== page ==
“People of color generally have an understanding of race in America that white people don’t,” said Mura. “One way I’ve put it is that people of color have been studying race all their lives. The white person generally hasn’t been thinking about it as an issue, nor has the white person been exposed to the experiences of people of color. It’s as if you had somebody who was just beginning math and put them in a class of people doing calculus.”
The expectation that the Loft class was structured as it was for reasons of depth and complexity surprised me. On the face of it, the purpose of the space was equity, offering an overdue opportunity for writers of color to connect while at the same time studying writers often excluded from the literary canons –writers who share their heritages. While the Loft consistently offers useful and thought-provoking classes, those classes tend to be quite expensive. The cost reduces access to valuable resources, especially for writers already affected by widening racial disparities in education, income and more that affect access to arts education, the development of writing careers, and the voices represented in the greater world of literature. Bucking that trend, the Loft’s writers of color and indigenous writers class is a drop-in, sliding-fee-scale, lecture-based class with optional homework in order to maximize access and close these gaps.
“But once you say to make it [a space] more accessible to white people,” Mura noted, “how can you say race is not a part of that?”
The perspectives of white writers are often deemed universal because they ostensibly do not talk about race. Stories by people of color are sidelined as less accessible, with the assumption that writers of color can only write about their lives. Global stories, international stories, stories of post-colonialism and immigration are downplayed by publishing in favor of what sells to a primarily white and middle class audience. The publishing world often whitewashes books or movies to increase their appeal, with the reasoning that white characters are more accessible to wider audiences or that focusing on people of color is focusing too much on race.
But Mura’s class is a space designed to de-center all that whiteness and hegemony in creative writing, and instead issues of race are examined alongside issues of identity. And because issues of identity are a necessary part of craft, acknowledging race is a necessary part of craft. His argument is that culture is closely connected with politics, and that claiming your voice, race, history and culture is instrumental to develop political freedom and self-determination. This, Mura explained was the purpose of the class: to give people of color the power to shape reality by contributing their words and viewpoints. Anything less was dumbing down the goal of the class.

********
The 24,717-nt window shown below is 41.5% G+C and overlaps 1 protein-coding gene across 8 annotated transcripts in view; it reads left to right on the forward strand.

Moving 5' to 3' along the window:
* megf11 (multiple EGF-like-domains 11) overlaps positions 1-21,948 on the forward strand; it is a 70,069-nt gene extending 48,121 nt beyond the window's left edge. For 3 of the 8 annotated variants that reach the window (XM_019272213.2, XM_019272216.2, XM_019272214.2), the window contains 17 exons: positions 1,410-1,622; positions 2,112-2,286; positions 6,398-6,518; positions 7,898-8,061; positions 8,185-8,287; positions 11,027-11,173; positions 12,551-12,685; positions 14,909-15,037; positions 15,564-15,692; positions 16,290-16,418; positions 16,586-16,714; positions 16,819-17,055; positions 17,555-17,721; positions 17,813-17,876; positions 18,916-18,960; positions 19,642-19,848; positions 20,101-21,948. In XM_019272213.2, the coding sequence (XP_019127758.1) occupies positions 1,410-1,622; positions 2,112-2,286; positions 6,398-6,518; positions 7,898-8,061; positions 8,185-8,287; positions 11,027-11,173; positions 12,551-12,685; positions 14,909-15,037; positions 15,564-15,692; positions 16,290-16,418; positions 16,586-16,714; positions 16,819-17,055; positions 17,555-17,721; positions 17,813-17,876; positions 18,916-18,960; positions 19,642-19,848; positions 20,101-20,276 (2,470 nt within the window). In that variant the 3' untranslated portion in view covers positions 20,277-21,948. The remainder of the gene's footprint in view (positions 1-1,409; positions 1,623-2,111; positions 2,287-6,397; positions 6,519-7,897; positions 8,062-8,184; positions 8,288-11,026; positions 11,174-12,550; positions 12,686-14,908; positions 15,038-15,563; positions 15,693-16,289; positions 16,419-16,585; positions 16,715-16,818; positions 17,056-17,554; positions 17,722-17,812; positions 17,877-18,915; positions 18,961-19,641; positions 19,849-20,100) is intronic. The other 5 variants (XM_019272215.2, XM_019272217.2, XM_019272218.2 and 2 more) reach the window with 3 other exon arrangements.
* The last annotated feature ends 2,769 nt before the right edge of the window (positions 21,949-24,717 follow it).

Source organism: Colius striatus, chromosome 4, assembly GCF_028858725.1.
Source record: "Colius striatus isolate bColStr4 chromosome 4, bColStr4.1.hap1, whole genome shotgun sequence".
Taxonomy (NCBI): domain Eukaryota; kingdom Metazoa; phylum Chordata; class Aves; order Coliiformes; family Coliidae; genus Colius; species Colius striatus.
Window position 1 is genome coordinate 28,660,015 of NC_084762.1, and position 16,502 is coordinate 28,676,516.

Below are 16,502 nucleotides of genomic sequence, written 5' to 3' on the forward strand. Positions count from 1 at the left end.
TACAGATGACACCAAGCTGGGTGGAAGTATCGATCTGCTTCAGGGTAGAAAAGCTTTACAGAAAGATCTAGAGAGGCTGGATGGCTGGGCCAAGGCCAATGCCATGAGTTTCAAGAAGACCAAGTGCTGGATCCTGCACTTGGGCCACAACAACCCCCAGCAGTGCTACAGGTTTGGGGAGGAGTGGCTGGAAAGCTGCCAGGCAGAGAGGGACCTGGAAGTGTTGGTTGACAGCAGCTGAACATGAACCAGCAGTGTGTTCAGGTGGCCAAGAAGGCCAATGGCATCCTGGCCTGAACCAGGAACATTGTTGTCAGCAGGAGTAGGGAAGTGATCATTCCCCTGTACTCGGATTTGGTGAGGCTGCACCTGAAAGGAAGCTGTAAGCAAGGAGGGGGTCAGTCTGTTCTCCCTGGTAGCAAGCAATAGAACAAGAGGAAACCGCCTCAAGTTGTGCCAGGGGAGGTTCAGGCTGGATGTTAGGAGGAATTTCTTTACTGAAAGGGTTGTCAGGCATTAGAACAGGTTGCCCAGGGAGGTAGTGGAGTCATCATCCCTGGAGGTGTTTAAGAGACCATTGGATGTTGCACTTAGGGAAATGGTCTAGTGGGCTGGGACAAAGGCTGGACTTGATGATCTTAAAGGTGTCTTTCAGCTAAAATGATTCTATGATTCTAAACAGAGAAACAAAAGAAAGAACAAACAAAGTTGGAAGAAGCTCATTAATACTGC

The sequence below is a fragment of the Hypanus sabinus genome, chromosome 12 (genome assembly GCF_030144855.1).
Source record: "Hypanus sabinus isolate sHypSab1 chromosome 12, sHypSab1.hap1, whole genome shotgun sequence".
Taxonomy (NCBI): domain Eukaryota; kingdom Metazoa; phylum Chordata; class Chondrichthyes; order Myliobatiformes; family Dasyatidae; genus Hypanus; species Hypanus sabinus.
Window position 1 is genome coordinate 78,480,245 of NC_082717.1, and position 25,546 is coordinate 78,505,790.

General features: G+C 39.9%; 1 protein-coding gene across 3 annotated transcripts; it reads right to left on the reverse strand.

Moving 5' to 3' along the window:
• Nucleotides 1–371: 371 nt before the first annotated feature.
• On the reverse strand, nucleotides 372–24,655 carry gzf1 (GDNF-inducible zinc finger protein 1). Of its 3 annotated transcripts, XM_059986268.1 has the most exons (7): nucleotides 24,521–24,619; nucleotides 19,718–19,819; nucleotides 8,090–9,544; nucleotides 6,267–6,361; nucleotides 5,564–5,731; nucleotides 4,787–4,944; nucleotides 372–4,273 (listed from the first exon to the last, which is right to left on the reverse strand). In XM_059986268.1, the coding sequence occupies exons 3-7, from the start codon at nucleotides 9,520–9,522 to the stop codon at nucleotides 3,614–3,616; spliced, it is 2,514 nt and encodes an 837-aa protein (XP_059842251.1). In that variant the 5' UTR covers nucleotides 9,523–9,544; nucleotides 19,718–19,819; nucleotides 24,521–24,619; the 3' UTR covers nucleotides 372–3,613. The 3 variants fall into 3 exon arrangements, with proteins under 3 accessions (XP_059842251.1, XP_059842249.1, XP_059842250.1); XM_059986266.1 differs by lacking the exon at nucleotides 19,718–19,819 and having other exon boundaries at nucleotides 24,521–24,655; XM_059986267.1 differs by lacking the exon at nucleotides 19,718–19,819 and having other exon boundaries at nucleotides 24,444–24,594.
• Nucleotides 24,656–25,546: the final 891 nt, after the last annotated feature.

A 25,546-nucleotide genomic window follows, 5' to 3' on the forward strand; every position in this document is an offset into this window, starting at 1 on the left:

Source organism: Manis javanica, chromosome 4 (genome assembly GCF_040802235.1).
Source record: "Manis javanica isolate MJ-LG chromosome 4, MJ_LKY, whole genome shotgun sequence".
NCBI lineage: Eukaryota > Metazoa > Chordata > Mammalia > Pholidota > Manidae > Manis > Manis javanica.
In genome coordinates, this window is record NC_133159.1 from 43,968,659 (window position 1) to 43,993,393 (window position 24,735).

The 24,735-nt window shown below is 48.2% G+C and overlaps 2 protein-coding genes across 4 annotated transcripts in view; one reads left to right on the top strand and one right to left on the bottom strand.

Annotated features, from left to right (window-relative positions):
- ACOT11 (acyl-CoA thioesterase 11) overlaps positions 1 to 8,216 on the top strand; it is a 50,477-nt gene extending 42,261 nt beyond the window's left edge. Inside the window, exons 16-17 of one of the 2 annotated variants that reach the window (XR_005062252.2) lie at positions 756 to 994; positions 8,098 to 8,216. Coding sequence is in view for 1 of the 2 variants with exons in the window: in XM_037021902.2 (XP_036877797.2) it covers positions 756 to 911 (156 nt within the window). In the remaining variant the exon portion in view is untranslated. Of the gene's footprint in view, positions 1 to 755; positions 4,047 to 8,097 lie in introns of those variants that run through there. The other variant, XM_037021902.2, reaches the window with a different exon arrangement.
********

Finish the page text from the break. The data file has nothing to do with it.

Mura’s view is that literature’s goal is to express a deeper and greater sense of reality. That reality is therefore incomplete without the voices of writers of color, just as how “Gone with the Wind” is an incomplete picture of slavery where “Beloved” fills in gaps. Any conception of reality without the voices of people of color is an incomplete picture, a lie of omission. And as Pate’s work demonstrates, that lie can have consequences in what people can achieve and who they become.
Pate expressed that he and Mura were doing the same work in different ways. Mura did note that he taught classes with all kinds of racial makeups, and that he teaches all his students what he taught in his Loft class, not just the students of color. In the final Loft class, he drove home its goal of preparing us students for the greater world.
We were to take part in predominantly white literary institutions and take over spaces that traditionally excluded us, because they were supposed to be ours. We had learned to critique colorblind universalism and resist self-stereotyping. Mura referenced the Audre Lorde quote, “the master’s tools will never dismantle the master’s house,” and stated that our goal was to create our own tools, and bring them to white spaces with the knowledge that our tools may be able to create change. We would become teachers, activists, storytellers, truth-keepers, reality-makers–whatever it took to pay forward the knowledge we were given.
Safe spaces may be stereotyped as spaces to escape the world, but they are often vital temporary places to envision ways to change it. Counterintuitive as it may seem, the safety of these spaces allows for deep, vulnerable, and experimental things to happen. And the restrictions placed on these intentional spaces can create more freedom in the long run. To quote the syllabus of Tananarive Due, speculative fiction writer and fellow teacher at the national VONA writing workshop:
“VONA workshops can get intense precisely because they are such a safe space. Instead of skating across the surface, we will be digging deeply into the cultural, racial, gender, sexual and societal factors that drive our creative work.”